You see it all the time—people going suspiciously slow or swerving in and out of their lane because they are using their mobile phones while driving. By now, most of us are aware of the dangers of distracted driving, but not everyone is aware of California’s cellphone driving laws. Here’s what you need to know:
California’s Cellphone Driving Laws
According to CA Vehicle Code (VC) 23123.5, it is unlawful to operate a motor vehicle while holding and using a mobile communication device unless it is specially crafted for voice-controlled and hands-free use, and it is used in that way while driving.
However, these rules do not apply to infotainment systems installed by the manufacturer that are permanently fixated in the vehicle.
Drivers may operate a cellphone using their hands while driving only if both of the following conditions exist:
- The phone is mounted on the car’s windshield, dashboard, or center console in such a way that doesn’t interfere with the driver’s view of the road.
- The driver uses their hand to turn a feature of the phone on or off, but it is only allowed if it can be done with the motion of a single swipe or tap of the finger.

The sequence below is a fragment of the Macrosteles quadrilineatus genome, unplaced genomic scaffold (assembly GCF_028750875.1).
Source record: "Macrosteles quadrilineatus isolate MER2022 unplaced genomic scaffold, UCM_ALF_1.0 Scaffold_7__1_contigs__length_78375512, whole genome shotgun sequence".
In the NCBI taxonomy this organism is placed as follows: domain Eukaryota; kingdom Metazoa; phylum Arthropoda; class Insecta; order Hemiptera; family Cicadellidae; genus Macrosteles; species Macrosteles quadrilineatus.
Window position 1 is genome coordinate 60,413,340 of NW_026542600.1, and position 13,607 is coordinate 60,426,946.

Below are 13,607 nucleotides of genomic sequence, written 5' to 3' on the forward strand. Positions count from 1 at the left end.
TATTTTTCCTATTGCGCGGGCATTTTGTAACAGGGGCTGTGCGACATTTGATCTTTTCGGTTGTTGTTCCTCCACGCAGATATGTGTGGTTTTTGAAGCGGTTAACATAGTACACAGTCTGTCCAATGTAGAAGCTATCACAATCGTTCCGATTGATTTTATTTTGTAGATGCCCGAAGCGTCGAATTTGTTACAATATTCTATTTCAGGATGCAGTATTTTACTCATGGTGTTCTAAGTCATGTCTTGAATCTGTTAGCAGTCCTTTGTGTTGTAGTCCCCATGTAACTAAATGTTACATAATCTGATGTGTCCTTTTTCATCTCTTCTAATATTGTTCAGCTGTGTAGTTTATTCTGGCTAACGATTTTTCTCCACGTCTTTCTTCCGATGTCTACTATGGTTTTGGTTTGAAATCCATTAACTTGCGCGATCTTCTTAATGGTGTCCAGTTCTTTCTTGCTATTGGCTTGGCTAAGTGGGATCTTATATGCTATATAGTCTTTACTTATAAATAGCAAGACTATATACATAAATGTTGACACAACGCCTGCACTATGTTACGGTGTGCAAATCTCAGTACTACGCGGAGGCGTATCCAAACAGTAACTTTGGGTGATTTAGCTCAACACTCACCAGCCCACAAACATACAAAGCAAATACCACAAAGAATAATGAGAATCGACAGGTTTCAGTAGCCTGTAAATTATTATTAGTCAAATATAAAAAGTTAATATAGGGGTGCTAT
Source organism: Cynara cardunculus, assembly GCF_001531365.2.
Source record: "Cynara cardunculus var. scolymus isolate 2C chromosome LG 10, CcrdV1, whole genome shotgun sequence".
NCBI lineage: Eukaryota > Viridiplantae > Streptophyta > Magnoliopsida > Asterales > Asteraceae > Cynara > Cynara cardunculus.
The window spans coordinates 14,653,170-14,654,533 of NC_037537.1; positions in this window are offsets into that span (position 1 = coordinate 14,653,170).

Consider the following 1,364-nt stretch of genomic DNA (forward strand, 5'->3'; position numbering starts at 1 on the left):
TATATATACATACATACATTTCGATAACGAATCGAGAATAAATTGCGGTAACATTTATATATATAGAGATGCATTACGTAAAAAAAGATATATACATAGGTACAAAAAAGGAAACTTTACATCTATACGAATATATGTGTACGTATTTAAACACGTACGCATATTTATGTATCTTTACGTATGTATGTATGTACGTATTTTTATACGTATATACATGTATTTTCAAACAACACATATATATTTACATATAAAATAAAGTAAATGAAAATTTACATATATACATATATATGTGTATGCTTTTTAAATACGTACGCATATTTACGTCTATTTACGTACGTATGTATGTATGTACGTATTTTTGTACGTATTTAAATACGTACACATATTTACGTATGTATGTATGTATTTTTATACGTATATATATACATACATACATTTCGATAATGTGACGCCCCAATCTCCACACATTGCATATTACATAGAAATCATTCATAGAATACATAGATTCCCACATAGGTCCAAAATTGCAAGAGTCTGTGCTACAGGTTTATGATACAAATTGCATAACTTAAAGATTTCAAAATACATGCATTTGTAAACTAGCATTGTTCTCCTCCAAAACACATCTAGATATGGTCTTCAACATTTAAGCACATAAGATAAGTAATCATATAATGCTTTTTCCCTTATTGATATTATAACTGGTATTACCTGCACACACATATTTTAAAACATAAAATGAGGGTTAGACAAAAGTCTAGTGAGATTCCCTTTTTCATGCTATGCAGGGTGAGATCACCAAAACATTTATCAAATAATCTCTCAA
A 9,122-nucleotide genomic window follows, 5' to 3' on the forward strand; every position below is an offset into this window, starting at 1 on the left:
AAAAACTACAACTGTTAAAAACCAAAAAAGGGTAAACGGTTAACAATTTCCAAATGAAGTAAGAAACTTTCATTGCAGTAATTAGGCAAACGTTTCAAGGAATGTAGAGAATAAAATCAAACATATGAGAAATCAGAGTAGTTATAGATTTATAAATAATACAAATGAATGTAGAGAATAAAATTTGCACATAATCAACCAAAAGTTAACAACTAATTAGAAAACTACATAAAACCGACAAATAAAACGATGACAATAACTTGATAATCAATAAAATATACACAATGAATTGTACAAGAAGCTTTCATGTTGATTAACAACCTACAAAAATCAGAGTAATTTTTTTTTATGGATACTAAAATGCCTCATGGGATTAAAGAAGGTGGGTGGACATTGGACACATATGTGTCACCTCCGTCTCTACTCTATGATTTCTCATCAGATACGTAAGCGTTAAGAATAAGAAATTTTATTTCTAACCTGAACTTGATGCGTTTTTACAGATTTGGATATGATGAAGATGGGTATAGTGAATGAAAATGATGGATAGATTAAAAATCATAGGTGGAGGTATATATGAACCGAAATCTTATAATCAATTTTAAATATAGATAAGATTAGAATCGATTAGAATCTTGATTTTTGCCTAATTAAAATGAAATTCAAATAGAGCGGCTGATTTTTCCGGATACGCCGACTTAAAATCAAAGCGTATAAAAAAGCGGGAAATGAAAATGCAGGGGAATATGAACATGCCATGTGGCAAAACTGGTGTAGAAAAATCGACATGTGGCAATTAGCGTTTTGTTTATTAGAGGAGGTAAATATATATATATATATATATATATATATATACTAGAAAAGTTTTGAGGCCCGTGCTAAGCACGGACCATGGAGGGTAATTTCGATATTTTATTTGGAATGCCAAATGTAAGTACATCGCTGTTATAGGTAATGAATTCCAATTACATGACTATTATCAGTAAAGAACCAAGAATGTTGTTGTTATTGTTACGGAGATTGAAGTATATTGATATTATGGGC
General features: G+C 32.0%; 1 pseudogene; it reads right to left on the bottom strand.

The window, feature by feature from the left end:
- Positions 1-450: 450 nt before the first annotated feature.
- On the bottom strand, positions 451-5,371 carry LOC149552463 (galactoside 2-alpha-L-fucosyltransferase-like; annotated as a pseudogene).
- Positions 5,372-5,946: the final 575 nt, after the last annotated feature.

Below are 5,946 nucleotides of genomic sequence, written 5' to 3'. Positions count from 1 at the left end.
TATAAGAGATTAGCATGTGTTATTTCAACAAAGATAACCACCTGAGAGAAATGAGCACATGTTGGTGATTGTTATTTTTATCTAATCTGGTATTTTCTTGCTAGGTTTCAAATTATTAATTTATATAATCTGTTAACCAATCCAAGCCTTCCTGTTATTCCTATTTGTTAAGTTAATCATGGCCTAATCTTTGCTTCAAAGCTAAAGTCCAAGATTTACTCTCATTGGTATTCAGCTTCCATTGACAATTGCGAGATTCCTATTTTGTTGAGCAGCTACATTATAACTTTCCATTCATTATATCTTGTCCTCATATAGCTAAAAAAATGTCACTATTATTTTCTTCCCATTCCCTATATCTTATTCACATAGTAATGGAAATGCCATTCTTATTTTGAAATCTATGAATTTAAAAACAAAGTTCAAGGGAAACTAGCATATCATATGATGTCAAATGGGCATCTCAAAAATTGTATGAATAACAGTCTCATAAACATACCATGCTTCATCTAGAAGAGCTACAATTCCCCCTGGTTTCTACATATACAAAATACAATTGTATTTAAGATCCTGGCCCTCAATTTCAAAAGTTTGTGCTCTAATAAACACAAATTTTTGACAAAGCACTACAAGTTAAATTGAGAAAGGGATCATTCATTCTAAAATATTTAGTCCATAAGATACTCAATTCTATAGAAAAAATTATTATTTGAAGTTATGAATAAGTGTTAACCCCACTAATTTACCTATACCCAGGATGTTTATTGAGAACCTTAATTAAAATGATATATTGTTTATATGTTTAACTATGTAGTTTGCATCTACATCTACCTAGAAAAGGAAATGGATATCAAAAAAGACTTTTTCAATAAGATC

Consequences for Cellphone Use While Driving
If a driver uses their phone while driving in a manner that is unlawful, they may face a base fine of $20 for a first offense and $50 for each subsequent offense.
The Dangers of Using a Cellphone While Driving
According to the National Highway Traffic Safety Administration (NHTSA), in 2019 alone, a total of 3,142 people lost their lives as a result of distracted drivers.
Texting is among the most dangerous distractions drivers face today. In order to send or read a text, you must look away from the road for at least five seconds. This may not sound like a long time, but if you’re traveling at a rate of 55 miles per hour (mph), taking your eyes off the road for five seconds is equivalent to driving the length of a whole football field without looking.
It is impossible to practice safe driving habits if you are not fully attentive to the road. Any activity you engage in while driving that is not related to operating the vehicle safely is potentially a distraction and increases your risk of getting into a car accident.
If a Negligent Driver Hurt You, We’re Here to Help
If you’ve been hurt in a car accident as a result of another driver’s negligence, you may be owed compensation to help cover your losses. Our team may be able to help you recover the compensation you deserve for enduring such a significant hardship through no fault of your own. Don’t hesitate to reach out to our office right away for more information about our legal services and what we offer to our clients.